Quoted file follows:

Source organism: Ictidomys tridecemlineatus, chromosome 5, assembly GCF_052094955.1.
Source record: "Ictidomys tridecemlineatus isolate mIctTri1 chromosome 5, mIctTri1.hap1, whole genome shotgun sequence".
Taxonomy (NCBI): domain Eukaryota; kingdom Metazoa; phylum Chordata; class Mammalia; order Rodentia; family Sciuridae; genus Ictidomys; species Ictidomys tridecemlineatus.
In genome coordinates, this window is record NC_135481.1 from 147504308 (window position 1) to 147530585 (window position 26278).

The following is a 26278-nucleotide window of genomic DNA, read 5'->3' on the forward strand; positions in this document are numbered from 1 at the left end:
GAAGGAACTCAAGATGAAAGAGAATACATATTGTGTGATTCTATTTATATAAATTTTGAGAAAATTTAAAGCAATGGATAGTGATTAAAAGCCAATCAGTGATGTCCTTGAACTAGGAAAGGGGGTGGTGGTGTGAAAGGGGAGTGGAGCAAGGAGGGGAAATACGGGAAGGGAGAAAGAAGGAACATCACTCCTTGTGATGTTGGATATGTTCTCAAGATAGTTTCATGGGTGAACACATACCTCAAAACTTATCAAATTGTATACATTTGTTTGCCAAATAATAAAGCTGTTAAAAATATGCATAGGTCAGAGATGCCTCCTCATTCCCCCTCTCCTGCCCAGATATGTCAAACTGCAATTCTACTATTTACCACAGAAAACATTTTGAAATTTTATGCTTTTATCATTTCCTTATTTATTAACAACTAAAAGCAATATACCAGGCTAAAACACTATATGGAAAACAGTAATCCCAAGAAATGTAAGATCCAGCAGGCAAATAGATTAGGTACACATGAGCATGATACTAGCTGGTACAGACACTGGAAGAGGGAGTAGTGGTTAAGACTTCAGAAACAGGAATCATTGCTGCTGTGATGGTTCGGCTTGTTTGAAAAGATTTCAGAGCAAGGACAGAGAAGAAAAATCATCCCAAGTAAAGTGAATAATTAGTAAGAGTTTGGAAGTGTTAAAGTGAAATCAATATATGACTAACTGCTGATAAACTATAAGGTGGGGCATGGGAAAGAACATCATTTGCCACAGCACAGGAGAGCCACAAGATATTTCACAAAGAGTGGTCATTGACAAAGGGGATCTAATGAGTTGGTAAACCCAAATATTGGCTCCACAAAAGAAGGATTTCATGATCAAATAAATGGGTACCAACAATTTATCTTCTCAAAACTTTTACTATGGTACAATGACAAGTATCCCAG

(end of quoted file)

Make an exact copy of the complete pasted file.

Source organism: Ictidomys tridecemlineatus, chromosome 5, assembly GCF_052094955.1.
Source record: "Ictidomys tridecemlineatus isolate mIctTri1 chromosome 5, mIctTri1.hap1, whole genome shotgun sequence".
Taxonomy (NCBI): domain Eukaryota; kingdom Metazoa; phylum Chordata; class Mammalia; order Rodentia; family Sciuridae; genus Ictidomys; species Ictidomys tridecemlineatus.
In genome coordinates, this window is record NC_135481.1 from 147504308 (window position 1) to 147530585 (window position 26278).

The following is a 26278-nucleotide window of genomic DNA, read 5'->3' on the forward strand; positions in this document are numbered from 1 at the left end:
GAAGGAACTCAAGATGAAAGAGAATACATATTGTGTGATTCTATTTATATAAATTTTGAGAAAATTTAAAGCAATGGATAGTGATTAAAAGCCAATCAGTGATGTCCTTGAACTAGGAAAGGGGGTGGTGGTGTGAAAGGGGAGTGGAGCAAGGAGGGGAAATACGGGAAGGGAGAAAGAAGGAACATCACTCCTTGTGATGTTGGATATGTTCTCAAGATAGTTTCATGGGTGAACACATACCTCAAAACTTATCAAATTGTATACATTTGTTTGCCAAATAATAAAGCTGTTAAAAATATGCATAGGTCAGAGATGCCTCCTCATTCCCCCTCTCCTGCCCAGATATGTCAAACTGCAATTCTACTATTTACCACAGAAAACATTTTGAAATTTTATGCTTTTATCATTTCCTTATTTATTAACAACTAAAAGCAATATACCAGGCTAAAACACTATATGGAAAACAGTAATCCCAAGAAATGTAAGATCCAGCAGGCAAATAGATTAGGTACACATGAGCATGATACTAGCTGGTACAGACACTGGAAGAGGGAGTAGTGGTTAAGACTTCAGAAACAGGAATCATTGCTGCTGTGATGGTTCGGCTTGTTTGAAAAGATTTCAGAGCAAGGACAGAGAAGAAAAATCATCCCAAGTAAAGTGAATAATTAGTAAGAGTTTGGAAGTGTTAAAGTGAAATCAATATATGACTAACTGCTGATAAACTATAAGGTGGGGCATGGGAAAGAACATCATTTGCCACAGCACAGGAGAGCCACAAGATATTTCACAAAGAGTGGTCATTGACAAAGGGGATCTAATGAGTTGGTAAACCCAAATATTGGCTCCACAAAAGAAGGATTTCATGATCAAATAAATGGGTACCAACAATTTATCTTCTCAAAACTTTTACTATGGTACAATGACAAGTATCCCAG